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McKinney North Symphonic Band Earns State Recognition From Foundation for Music Education

Press Release|
Shane Mauldin|
Tuesday, September 13, 2016

McKinney, Texas – Solos performed on the alto flute and the recorder don’t often attract the spotlight among a lot of high school bands. But, in the case of the McKinney North High School Symphonic Band, those two instruments were featured in an award-winning performance that has received state recognition from the Foundation for Music Education.

The foundation awarded the group a Citation of Excellence Award for their performance on that piece—“The Journey of Yan Si Meng” by composer Gabriel Musella—and another selection called “Blue and Green Music” by Samuel Hazo.

Photo of Josh Kurzweil conducting his band.

McKinney North High School Assistant Band Director Josh Kurzweil instructs his students as they work through a new piece of music.

The Citation of Excellence is a competition for Texas non-varsity bands in which the top 25 percent are selected as Citation Winners and the second 25 percent are selected as Commended Winners. For 2016, the performances were judged by Dr. Kevin Sedatole, director of bands at Michigan State University.

“The performance of this band represents the very highest level of music teaching and learning in the state of Texas,” Foundation for Music Education Managing Director Rick Yancey said in the announcement letter from the foundation.

North senior Lily Wilson performed the alto flute solo on “The Journey of Yan Si Meng” last spring when the performance was recorded and submitted for review, and she was understandably pleased with the outcome.

“The alto flute solo in [that] piece was almost a duet between the recorder and all of these other solo instruments,” Lily said, “and to know that the piece that I had quite a big solo in actually got featured and received an award made me feel really good.”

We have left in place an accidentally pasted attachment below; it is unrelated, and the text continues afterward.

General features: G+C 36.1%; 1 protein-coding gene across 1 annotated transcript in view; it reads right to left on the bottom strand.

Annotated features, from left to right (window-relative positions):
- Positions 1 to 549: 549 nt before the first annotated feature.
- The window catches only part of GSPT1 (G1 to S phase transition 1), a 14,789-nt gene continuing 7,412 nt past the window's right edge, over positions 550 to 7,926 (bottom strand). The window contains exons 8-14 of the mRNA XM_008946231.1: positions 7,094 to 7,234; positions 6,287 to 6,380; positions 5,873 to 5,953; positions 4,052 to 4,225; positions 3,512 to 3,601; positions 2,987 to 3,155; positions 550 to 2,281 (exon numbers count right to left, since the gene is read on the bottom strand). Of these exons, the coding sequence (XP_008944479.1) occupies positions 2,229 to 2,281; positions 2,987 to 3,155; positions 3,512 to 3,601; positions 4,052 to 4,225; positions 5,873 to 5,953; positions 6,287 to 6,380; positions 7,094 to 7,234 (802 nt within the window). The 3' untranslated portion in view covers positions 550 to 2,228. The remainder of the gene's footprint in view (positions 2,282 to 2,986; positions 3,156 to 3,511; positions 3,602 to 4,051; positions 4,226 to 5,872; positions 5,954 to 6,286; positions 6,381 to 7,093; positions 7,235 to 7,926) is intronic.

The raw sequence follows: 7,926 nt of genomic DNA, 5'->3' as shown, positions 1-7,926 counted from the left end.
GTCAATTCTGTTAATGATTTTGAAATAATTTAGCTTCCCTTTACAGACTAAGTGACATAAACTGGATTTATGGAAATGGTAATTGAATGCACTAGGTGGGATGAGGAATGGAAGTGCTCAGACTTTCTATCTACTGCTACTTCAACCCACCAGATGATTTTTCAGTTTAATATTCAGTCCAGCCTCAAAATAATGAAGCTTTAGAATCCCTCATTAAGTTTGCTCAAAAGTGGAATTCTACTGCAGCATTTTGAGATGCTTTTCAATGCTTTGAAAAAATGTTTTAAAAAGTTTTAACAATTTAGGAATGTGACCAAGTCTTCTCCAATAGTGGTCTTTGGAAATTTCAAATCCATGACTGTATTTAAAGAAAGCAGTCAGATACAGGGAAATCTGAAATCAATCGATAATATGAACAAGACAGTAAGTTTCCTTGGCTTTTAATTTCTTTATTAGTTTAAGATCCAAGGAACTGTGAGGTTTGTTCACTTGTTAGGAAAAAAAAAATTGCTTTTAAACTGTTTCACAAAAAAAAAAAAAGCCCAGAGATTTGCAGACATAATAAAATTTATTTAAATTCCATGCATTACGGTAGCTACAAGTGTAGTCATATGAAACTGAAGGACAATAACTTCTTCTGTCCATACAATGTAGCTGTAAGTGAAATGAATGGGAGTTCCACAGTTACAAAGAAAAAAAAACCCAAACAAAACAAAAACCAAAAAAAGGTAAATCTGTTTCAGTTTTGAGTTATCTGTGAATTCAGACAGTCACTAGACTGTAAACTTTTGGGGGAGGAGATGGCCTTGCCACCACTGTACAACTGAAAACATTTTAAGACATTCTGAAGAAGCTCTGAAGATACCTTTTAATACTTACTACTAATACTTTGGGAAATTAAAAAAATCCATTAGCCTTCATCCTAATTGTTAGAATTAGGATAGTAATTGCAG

That was a sentiment shared by the entire group—for whom this accolade was actually something of a pleasant surprise.

“They didn’t know,” said North Assistant Band Director Josh Kurzweil, who has invested 14 years in North’s band program. “I sat them down and said, ‘I signed you up for this…’ It was very much an after the fact type of process in which I submitted our UIL competition recordings. They were delighted. They were thrilled.”

This marks just the second year that the Foundation for Music Education has awarded the Citation of Excellence, the highest recognition they grant to non-varsity bands.

McKinney ISD varsity groups have earned recognition from the foundation in the past—including the Honors Band at North—but this is the first year that the Symphonic Band has received such an accolade.

The fact that it comes in the award program’s second year speaks volumes about the depth of talent in the North band program, and Kurzweil said that it provided a gratifying conclusion to last year’s successes.

“It’s been a nice way to cap off that season,” he said. “You know, the second band sometimes doesn’t get nearly enough credit for the great work that they do. Those kids work really hard. They attend sectionals once a week for about an hour after school during our contest season. They test weekly over this music, and they really just rose to the occasion,” Kurzweil said.

Lily described the preparation she and her bandmates put in on the pieces last semester. “Well, we started learning the piece, I would say, in late December after our Christmas concert. Then, we worked in January, and this competition for us started in April, so if you think about it, that’s three and a half to four months of working on it in class every day for an hour. Even after school, I practiced 30 minutes to an hour every day, seven days a week, trying to make sure that everything in the music was perfect, that I knew it, that I was completely confident in it. I’m sure that every other person in the band had done that.”

The Symphonic Band is made up of mostly freshmen and sophomores who are developing their talent and working their way up through the ranks, and the process of selecting pieces for them takes into consideration numerous variables.

“Finding the right music, finding the right players, finding the right soloists, finding the right sections to feature is always interesting when picking music,” Kurzweil said. “What music fits the band? That music becomes our curriculum for the entire second part of the year.”

These pieces—alto flutes, recorders and all—fit the players perfectly, and the results couldn’t have been better.

“It’s been great. I’m really thrilled for the kids,” Kurzweil said. “We made good music together. That was the best part of this year. It has progressed the right way with the Honors Band being named as a State Finalist in the Honor Band process and then attending state. Then this. It just seems to be a really nice progression.”

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